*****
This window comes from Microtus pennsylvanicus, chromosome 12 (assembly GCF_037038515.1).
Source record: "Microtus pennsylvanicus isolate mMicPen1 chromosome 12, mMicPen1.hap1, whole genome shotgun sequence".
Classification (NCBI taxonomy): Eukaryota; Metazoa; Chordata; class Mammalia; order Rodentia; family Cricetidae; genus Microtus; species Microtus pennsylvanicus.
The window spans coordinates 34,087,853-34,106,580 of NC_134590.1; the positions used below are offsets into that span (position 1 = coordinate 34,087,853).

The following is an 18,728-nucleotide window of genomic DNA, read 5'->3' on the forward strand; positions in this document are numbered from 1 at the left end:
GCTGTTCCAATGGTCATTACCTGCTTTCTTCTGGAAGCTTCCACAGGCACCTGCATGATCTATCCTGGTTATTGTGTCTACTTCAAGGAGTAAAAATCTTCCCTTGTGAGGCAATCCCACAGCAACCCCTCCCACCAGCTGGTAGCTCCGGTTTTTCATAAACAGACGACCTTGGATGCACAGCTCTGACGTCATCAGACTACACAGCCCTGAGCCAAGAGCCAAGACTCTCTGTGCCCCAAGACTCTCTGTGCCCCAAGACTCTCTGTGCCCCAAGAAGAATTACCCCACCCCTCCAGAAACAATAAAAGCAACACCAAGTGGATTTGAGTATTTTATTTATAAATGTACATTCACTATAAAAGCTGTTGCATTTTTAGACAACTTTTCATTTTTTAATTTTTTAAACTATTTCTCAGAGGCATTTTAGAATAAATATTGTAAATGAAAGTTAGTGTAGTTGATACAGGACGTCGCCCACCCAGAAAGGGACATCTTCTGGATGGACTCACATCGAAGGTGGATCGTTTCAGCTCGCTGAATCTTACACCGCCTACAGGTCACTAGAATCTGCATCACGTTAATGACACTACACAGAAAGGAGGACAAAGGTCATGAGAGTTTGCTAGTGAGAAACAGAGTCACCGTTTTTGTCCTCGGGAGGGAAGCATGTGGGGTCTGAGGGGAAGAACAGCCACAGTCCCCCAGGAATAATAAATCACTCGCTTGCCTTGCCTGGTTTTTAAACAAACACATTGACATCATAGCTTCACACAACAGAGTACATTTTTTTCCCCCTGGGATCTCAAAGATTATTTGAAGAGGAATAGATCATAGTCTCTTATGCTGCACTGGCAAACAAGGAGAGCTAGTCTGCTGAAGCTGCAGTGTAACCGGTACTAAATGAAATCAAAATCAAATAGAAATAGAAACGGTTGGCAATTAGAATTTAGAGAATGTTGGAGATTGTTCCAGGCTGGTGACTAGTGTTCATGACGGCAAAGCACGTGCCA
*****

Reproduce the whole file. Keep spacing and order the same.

This window comes from Microtus pennsylvanicus, chromosome 12 (assembly GCF_037038515.1).
Source record: "Microtus pennsylvanicus isolate mMicPen1 chromosome 12, mMicPen1.hap1, whole genome shotgun sequence".
Classification (NCBI taxonomy): Eukaryota; Metazoa; Chordata; class Mammalia; order Rodentia; family Cricetidae; genus Microtus; species Microtus pennsylvanicus.
The window spans coordinates 34,087,853-34,106,580 of NC_134590.1; the positions used below are offsets into that span (position 1 = coordinate 34,087,853).

The following is an 18,728-nucleotide window of genomic DNA, read 5'->3' on the forward strand; positions in this document are numbered from 1 at the left end:
GCTGTTCCAATGGTCATTACCTGCTTTCTTCTGGAAGCTTCCACAGGCACCTGCATGATCTATCCTGGTTATTGTGTCTACTTCAAGGAGTAAAAATCTTCCCTTGTGAGGCAATCCCACAGCAACCCCTCCCACCAGCTGGTAGCTCCGGTTTTTCATAAACAGACGACCTTGGATGCACAGCTCTGACGTCATCAGACTACACAGCCCTGAGCCAAGAGCCAAGACTCTCTGTGCCCCAAGACTCTCTGTGCCCCAAGACTCTCTGTGCCCCAAGAAGAATTACCCCACCCCTCCAGAAACAATAAAAGCAACACCAAGTGGATTTGAGTATTTTATTTATAAATGTACATTCACTATAAAAGCTGTTGCATTTTTAGACAACTTTTCATTTTTTAATTTTTTAAACTATTTCTCAGAGGCATTTTAGAATAAATATTGTAAATGAAAGTTAGTGTAGTTGATACAGGACGTCGCCCACCCAGAAAGGGACATCTTCTGGATGGACTCACATCGAAGGTGGATCGTTTCAGCTCGCTGAATCTTACACCGCCTACAGGTCACTAGAATCTGCATCACGTTAATGACACTACACAGAAAGGAGGACAAAGGTCATGAGAGTTTGCTAGTGAGAAACAGAGTCACCGTTTTTGTCCTCGGGAGGGAAGCATGTGGGGTCTGAGGGGAAGAACAGCCACAGTCCCCCAGGAATAATAAATCACTCGCTTGCCTTGCCTGGTTTTTAAACAAACACATTGACATCATAGCTTCACACAACAGAGTACATTTTTTTCCCCCTGGGATCTCAAAGATTATTTGAAGAGGAATAGATCATAGTCTCTTATGCTGCACTGGCAAACAAGGAGAGCTAGTCTGCTGAAGCTGCAGTGTAACCGGTACTAAATGAAATCAAAATCAAATAGAAATAGAAACGGTTGGCAATTAGAATTTAGAGAATGTTGGAGATTGTTCCAGGCTGGTGACTAGTGTTCATGACGGCAAAGCACGTGCCA